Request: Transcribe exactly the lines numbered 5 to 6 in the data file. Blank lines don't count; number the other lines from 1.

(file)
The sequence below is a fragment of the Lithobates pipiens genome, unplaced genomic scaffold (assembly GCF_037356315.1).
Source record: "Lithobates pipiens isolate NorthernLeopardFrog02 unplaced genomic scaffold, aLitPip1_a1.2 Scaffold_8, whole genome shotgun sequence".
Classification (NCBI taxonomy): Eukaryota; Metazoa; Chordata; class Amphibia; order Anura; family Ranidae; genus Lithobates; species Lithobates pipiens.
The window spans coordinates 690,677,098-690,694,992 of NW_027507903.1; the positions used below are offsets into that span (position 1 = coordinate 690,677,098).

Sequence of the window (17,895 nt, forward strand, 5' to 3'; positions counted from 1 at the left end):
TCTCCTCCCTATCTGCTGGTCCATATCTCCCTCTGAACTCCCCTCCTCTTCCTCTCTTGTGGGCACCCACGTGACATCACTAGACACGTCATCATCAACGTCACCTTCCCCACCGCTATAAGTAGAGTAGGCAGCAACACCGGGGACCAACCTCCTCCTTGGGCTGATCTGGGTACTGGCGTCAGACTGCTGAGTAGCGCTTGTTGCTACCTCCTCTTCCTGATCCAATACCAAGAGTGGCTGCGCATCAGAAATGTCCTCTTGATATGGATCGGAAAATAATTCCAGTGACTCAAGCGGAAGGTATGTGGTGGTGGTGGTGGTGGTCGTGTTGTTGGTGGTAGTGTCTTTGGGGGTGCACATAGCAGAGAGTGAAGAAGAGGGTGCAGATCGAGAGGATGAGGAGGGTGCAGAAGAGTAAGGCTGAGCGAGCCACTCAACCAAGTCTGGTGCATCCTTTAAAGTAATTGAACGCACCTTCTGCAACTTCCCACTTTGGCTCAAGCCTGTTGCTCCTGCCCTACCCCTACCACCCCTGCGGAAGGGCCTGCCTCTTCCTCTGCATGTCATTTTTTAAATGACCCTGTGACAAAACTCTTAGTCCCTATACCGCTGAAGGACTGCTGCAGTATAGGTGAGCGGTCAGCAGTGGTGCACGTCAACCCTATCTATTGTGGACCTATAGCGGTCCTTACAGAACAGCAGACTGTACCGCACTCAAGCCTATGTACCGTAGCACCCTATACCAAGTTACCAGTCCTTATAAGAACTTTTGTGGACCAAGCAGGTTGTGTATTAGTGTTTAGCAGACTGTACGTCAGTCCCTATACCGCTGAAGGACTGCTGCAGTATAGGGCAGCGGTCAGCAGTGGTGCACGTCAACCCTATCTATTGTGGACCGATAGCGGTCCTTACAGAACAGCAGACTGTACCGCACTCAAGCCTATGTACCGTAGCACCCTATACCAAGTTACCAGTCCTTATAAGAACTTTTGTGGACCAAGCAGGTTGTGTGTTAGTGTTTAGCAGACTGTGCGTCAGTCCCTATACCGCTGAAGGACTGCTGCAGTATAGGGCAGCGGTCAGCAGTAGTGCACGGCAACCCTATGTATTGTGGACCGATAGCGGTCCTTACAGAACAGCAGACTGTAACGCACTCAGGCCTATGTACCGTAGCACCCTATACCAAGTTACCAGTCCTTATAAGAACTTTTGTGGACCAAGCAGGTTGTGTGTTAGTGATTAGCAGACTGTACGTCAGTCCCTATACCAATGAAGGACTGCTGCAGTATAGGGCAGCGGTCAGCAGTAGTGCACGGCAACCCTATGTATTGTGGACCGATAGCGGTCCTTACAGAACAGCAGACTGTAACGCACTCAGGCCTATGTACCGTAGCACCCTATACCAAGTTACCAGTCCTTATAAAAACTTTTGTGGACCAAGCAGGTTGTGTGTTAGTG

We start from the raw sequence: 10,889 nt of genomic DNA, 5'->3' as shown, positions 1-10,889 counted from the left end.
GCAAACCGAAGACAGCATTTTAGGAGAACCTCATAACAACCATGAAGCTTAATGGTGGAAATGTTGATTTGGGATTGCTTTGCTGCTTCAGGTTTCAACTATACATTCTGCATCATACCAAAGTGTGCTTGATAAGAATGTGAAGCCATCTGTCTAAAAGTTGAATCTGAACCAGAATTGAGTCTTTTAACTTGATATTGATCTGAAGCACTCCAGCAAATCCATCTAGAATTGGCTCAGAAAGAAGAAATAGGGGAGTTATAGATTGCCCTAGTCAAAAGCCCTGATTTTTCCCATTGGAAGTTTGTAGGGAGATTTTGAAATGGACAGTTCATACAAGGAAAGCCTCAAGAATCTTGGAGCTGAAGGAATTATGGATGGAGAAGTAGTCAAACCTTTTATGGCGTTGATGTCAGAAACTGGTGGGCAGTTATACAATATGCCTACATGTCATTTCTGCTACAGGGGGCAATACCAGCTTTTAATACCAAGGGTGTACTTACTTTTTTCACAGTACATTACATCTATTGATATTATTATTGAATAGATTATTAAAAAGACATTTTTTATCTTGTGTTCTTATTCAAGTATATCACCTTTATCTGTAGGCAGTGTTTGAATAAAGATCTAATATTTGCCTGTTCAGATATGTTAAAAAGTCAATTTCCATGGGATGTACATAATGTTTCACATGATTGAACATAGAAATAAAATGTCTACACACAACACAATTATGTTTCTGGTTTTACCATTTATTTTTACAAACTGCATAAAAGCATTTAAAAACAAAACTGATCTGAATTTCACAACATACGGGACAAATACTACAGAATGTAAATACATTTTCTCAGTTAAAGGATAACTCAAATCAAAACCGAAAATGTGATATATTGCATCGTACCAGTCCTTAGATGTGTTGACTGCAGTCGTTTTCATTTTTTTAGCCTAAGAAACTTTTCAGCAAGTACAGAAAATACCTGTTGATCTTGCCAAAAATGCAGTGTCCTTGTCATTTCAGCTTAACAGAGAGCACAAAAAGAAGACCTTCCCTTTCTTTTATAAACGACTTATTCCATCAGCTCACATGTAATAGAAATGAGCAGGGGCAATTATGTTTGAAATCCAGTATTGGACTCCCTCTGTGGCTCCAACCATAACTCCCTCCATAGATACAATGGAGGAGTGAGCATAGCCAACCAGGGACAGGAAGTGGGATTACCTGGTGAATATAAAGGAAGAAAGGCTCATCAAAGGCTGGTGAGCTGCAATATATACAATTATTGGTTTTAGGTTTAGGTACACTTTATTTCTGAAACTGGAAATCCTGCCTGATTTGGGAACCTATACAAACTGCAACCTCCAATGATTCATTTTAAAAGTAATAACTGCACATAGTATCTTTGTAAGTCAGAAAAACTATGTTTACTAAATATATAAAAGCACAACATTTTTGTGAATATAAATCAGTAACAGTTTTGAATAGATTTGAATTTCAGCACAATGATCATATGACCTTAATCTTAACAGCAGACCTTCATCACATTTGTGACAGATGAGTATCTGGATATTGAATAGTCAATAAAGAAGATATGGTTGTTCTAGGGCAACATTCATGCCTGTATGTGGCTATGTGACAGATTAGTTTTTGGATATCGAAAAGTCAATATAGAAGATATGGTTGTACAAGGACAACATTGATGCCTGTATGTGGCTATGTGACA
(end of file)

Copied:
Sequence of the window (17,895 nt, forward strand, 5' to 3'; positions counted from 1 at the left end):
TCTCCTCCCTATCTGCTGGTCCATATCTCCCTCTGAACTCCCCTCCTCTTCCTCTCTTGTGGGCACCCACGTGACATCACTAGACACGTCATCATCAACGTCACCTTCCCCACCGCTATAAGTAGAGTAGGCAGCAACACCGGGGACCAACCTCCTCCTTGGGCTGATCTGGGTACTGGCGTCAGACTGCTGAGTAGCGCTTGTTGCTACCTCCTCTTCCTGATCCAATACCAAGAGTGGCTGCGCATCAGAAATGTCCTCTTGATATGGATCGGAAAATAATTCCAGTGACTCAAGCGGAAGGTATGTGGTGGTGGTGGTGGTGGTCGTGTTGTTGGTGGTAGTGTCTTTGGGGGTGCACATAGCAGAGAGTGAAGAAGAGGGTGCAGATCGAGAGGATGAGGAGGGTGCAGAAGAGTAAGGCTGAGCGAGCCACTCAACCAAGTCTGGTGCATCCTTTAAAGTAATTGAACGCACCTTCTGCAACTTCCCACTTTGGCTCAAGCCTGTTGCTCCTGCCCTACCCCTACCACCCCTGCGGAAGGGCCTGCCTCTTCCTCTGCATGTCATTTTTTAAATGACCCTGTGACAAAACTCTTAGTCCCTATACCGCTGAAGGACTGCTGCAGTATAGGTGAGCGGTCAGCAGTGGTGCACGTCAACCCTATCTATTGTGGACCTATAGCGGTCCTTACAGAACAGCAGACTGTACCGCACTCAAGCCTATGTACCGTAGCACCCTATACCAAGTTACCAGTCCTTATAAGAACTTTTGTGGACCAAGCAGGTTGTGTATTAGTGTTTAGCAGACTGTACGTCAGTCCCTATACCGCTGAAGGACTGCTGCAGTATAGGGCAGCGGTCAGCAGTGGTGCACGTCAACCCTATCTATTGTGGACCGATAGCGGTCCTTACAGAACAGCAGACTGTACCGCACTCAAGCCTATGTACCGTAGCACCCTATACCAAGTTACCAGTCCTTATAAGAACTTTTGTGGACCAAGCAGGTTGTGTGTTAGTGTTTAGCAGACTGTGCGTCAGTCCCTATACCGCTGAAGGACTGCTGCAGTATAGGGCAGCGGTCAGCAGTAGTGCACGGCAACCCTATGTATTGTGGACCGATAGCGGTCCTTACAGAACAGCAGACTGTAACGCACTCAGGCCTATGTACCGTAGCACCCTATACCAAGTTACCAGTCCTTATAAGAACTTTTGTGGACCAAGCAGGTTGTGTGTTAGTGATTAGCAGACTGTACGTCAGTCCCTATACCAATGAAGGACTGCTGCAGTATAGGGCAGCGGTCAGCAGTAGTGCACGGCAACCCTATGTATTGTGGACCGATAGCGGTCCTTACAGAACAGCAGACTGTAACGCACTCAGGCCTATGTACCGTAGCACCCTATACCAAGTTACCAGTCCTTATAAAAACTTTTGTGGACCAAGCAGGTTGTGTGTTAGTG